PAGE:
The raw EEG recordings are first downsampled (e.g., at 100 Hz) to reduce dimensionality and then a notch filter is applied with cut-off frequency at 50 Hz. Baseline correction is performed by calculating the mean signal in overlapping segments. This stepwise constant component is subsequently smoothed by using a moving average filter and subtracted from the original signal. Only the channel which clearly depicts the spikes is selected for further analysis. If more than one channels are informative, the average signal is calculated and used as input to the next step of the method performing pattern analysis. Since the same channels are also used by the expert for visual annotation, the results of the method can be easily assessed based on the temporal localization of manually and automatically detected spikes.

2.2 Spike detection by shape analysis

First a peak detection algorithm is applied to detect the primary vertex of the spike in the form of local minima. In order to reduce the number of candidate peaks, only peaks that are at least separated by 100 ms are retained, while small peaks that may occur in close proximity to larger local peaks are ignored. Then, around each detected peak, the EEG signal is extracted within a window (starting 100 ms before the primary vertex and ending 200 ms after it) defining the spike waveform. For each waveform, the two half-waves are segmented and four time-domain parameters are calculated: the amplitude difference (A 1, A 2) and the duration (D 1, D 2) of each half-wave [15]. These parameters describe the slope around the primary vertex and are calculated as amplitude difference and time interval between the primary vertex (wave minimum) and the two closest local maxima (before and after the minimum), respectively. Figure 1 shows the three peaks: the primary vertex marked with a red circle and the two closest maxima indicated with green stars. Thresholding of the four parameters is applied to distinguish candidate spikes from other artifacts. The minimum and maximum threshold values used in this study are shown in Table 1. A maximum value on amplitude is used to discard spikes due to noise or movement. We can use amplitude thresholds because baseline correction has previously been applied causing zero-centering of the local EEG average.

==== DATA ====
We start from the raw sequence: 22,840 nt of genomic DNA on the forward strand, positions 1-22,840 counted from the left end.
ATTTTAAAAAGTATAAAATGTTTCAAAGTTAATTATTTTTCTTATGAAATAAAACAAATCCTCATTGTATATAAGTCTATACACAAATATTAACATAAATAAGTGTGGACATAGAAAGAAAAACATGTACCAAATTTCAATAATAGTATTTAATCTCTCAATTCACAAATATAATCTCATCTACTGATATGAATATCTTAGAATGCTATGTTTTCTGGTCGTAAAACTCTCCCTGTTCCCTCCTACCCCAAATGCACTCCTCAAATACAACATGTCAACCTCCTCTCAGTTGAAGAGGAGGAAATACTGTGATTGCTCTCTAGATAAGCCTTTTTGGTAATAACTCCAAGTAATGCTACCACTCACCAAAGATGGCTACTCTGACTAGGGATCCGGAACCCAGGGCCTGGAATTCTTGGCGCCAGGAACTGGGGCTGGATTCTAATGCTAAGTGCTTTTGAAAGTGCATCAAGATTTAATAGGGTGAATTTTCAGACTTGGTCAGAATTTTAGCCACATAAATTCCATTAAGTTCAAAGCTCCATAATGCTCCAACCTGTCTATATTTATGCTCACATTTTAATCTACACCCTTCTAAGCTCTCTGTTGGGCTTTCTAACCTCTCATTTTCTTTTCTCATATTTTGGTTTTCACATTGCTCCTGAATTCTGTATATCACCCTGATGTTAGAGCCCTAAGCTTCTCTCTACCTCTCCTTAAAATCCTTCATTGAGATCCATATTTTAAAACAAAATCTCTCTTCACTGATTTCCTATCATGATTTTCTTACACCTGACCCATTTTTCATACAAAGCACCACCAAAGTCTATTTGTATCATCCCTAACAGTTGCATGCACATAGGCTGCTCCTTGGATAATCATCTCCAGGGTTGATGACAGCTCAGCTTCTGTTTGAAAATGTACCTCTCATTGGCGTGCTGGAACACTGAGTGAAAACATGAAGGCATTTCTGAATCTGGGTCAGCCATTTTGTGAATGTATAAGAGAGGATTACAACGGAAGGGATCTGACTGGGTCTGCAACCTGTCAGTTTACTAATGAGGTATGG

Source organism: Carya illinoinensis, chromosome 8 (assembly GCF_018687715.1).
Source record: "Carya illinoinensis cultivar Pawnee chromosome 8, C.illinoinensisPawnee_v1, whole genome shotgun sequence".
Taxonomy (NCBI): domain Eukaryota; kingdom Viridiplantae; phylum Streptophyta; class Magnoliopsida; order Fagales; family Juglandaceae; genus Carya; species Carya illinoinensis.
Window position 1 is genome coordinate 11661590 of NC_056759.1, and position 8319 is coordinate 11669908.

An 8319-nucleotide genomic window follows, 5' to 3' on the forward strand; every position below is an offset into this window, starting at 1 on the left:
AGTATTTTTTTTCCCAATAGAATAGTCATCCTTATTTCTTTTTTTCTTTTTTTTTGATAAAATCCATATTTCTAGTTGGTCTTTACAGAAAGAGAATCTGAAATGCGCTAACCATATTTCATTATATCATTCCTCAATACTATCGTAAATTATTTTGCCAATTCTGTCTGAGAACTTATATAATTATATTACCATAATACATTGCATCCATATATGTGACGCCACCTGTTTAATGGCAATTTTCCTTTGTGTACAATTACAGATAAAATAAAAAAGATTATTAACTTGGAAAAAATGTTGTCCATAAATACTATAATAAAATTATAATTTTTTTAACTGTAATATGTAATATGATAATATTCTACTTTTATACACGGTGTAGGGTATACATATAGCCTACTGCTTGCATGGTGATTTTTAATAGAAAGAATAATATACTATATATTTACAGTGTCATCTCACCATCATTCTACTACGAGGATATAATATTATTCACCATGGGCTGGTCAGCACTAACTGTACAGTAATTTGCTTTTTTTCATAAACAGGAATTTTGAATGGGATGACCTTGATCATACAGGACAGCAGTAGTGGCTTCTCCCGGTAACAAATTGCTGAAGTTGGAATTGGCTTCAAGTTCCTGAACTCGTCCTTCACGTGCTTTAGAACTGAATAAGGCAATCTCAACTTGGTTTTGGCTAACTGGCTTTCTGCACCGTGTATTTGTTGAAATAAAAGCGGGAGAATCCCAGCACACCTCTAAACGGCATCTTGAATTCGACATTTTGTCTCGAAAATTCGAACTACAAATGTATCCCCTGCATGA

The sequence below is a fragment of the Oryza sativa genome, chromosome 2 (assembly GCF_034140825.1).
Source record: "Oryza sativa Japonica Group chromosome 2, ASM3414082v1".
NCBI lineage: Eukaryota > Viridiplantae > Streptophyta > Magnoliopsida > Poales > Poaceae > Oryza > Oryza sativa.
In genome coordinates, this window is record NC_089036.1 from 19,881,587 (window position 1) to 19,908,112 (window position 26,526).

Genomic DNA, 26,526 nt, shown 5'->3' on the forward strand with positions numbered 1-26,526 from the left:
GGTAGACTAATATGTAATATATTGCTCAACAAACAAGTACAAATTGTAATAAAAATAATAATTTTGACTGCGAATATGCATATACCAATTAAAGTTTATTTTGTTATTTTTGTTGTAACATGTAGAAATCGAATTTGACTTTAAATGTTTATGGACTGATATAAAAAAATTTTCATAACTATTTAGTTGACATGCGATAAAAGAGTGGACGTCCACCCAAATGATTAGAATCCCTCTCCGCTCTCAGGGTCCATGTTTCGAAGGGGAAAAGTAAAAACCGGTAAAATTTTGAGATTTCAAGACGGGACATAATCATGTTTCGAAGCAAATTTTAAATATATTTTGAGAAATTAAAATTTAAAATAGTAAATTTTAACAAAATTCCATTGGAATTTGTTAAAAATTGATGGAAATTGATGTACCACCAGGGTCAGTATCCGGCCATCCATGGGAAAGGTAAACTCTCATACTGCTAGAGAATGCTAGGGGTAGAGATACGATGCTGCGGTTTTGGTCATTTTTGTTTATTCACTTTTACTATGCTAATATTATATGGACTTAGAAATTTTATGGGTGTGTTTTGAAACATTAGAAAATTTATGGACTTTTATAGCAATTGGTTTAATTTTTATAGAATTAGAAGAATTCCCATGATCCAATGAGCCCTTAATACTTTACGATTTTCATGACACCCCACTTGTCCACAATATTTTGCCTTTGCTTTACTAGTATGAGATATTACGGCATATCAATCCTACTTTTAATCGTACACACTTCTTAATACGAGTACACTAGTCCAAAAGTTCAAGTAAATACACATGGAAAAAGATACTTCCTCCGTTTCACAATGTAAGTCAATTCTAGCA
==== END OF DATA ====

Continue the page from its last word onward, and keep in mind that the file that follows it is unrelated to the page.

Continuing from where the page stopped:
Table 1

Threshold values for amplitude difference (A 1, A 2) and duration (D 1, D 2) of each half-wave

 

Minimum

Maximum

A 1

20 μV

500 μV

A 2

50 μV

500 μV

D 1

200 ms

D 2

150 ms

It should be noted that the spike amplitudes differ between subjects, thus we relaxed the threshold constraints to make the method applicable also for “unseen” data and allow detection with high sensitivity. As a consequence, the specificity of this step becomes especially low; thus a subsequent step is required to reduce false detections using a more elaborate approach.